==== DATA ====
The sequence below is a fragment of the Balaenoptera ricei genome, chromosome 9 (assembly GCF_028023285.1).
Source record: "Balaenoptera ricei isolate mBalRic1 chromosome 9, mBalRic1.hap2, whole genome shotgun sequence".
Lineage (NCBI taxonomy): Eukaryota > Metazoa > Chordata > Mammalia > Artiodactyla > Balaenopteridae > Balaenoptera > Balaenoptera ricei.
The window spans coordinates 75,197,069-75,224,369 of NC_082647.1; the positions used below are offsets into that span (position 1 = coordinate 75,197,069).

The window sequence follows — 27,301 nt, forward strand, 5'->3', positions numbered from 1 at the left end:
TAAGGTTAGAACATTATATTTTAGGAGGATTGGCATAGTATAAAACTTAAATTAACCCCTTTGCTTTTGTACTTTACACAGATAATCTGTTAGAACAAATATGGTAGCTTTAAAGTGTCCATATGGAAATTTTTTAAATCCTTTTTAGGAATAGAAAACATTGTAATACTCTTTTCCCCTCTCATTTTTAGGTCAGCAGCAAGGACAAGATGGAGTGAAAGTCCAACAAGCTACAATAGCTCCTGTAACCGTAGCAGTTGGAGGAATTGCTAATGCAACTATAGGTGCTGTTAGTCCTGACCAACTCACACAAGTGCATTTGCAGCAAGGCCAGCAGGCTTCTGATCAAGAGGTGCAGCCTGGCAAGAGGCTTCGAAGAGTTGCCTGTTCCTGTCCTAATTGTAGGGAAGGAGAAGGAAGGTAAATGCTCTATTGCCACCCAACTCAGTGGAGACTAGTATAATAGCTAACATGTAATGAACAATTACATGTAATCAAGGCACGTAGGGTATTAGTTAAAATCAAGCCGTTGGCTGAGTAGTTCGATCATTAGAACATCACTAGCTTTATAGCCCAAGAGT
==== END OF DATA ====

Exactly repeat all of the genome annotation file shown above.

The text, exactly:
The sequence below is a fragment of the Balaenoptera ricei genome, chromosome 9 (assembly GCF_028023285.1).
Source record: "Balaenoptera ricei isolate mBalRic1 chromosome 9, mBalRic1.hap2, whole genome shotgun sequence".
Lineage (NCBI taxonomy): Eukaryota > Metazoa > Chordata > Mammalia > Artiodactyla > Balaenopteridae > Balaenoptera > Balaenoptera ricei.
The window spans coordinates 75,197,069-75,224,369 of NC_082647.1; the positions used below are offsets into that span (position 1 = coordinate 75,197,069).

The window sequence follows — 27,301 nt, forward strand, 5'->3', positions numbered from 1 at the left end:
TAAGGTTAGAACATTATATTTTAGGAGGATTGGCATAGTATAAAACTTAAATTAACCCCTTTGCTTTTGTACTTTACACAGATAATCTGTTAGAACAAATATGGTAGCTTTAAAGTGTCCATATGGAAATTTTTTAAATCCTTTTTAGGAATAGAAAACATTGTAATACTCTTTTCCCCTCTCATTTTTAGGTCAGCAGCAAGGACAAGATGGAGTGAAAGTCCAACAAGCTACAATAGCTCCTGTAACCGTAGCAGTTGGAGGAATTGCTAATGCAACTATAGGTGCTGTTAGTCCTGACCAACTCACACAAGTGCATTTGCAGCAAGGCCAGCAGGCTTCTGATCAAGAGGTGCAGCCTGGCAAGAGGCTTCGAAGAGTTGCCTGTTCCTGTCCTAATTGTAGGGAAGGAGAAGGAAGGTAAATGCTCTATTGCCACCCAACTCAGTGGAGACTAGTATAATAGCTAACATGTAATGAACAATTACATGTAATCAAGGCACGTAGGGTATTAGTTAAAATCAAGCCGTTGGCTGAGTAGTTCGATCATTAGAACATCACTAGCTTTATAGCCCAAGAGT